I also have one tip: you wanna learn KB lifting — aside from using Pavel et al — watch a woman lift. They are so good at KB drills and when you watch a major lifter like Catherine Imes you cannot but marvel at the technique. With men so often brawn intervenes to work the lifting and it is much harder to recognise the method. Womens’ lifts are cleaner and have straighter lines.

    And finally, at soem stage you have to use another person to correct and improve your technique.

  2. admin

    Hey Dave –

    Thanks for the feedback!

    It’s interesting because while kettlebells aren’t mainstream yet – most people I talk to still don’t even know what they are – there’s a small group of people who are really passionate about them. It’s like once you get turned on to kb’s you’re hooked …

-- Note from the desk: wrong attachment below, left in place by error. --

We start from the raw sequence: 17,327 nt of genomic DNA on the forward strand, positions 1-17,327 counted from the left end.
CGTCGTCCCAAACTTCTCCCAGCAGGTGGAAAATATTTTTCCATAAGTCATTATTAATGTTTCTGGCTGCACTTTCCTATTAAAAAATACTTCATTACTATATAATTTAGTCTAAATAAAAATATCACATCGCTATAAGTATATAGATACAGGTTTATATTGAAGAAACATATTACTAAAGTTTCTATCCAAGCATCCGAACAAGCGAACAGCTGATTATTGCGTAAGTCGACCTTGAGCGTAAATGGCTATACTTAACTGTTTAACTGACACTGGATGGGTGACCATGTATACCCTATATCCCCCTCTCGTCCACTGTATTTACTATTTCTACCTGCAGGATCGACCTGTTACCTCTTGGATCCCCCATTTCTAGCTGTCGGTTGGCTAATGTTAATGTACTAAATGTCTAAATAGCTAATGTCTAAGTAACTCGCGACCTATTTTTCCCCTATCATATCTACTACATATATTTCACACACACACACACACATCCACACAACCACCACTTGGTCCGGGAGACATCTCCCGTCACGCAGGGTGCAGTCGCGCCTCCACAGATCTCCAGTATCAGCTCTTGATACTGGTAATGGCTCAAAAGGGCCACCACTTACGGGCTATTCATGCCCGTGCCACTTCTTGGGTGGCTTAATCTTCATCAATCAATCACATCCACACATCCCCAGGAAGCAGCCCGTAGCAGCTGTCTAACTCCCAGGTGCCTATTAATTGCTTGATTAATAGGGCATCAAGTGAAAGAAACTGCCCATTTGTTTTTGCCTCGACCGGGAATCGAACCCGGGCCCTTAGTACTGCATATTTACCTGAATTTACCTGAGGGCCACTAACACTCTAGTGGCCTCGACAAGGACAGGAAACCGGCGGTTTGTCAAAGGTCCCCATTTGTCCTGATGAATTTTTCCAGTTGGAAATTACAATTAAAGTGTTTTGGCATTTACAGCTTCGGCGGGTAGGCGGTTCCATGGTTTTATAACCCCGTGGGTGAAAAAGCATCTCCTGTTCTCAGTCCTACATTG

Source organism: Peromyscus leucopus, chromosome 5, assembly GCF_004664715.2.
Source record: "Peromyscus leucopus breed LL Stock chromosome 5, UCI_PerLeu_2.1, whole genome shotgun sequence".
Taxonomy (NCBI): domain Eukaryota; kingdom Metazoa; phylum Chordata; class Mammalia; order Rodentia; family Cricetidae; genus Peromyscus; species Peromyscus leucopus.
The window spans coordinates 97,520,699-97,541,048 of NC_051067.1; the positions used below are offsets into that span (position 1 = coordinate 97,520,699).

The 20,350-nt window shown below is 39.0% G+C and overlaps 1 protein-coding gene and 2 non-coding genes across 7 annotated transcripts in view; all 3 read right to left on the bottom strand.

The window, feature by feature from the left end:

You make some great points – hope to see you around here again soon


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  5. Patrick

    My forearms get beat up when I try to do presses above head. Tried some guards for my forearms, they don’t really seem to help or work out well. Any suggestions?

    1. admin

      Patrick –

      Buck up 🙂 Just kidding – seriously though, work up slowly, do Turkish get ups consistently to condition your wrists, and make sure you’re using proper form. Get with a local instructor if you haven’t yet for at least a session or two and really learn how to do the press properly.

      Hope that help!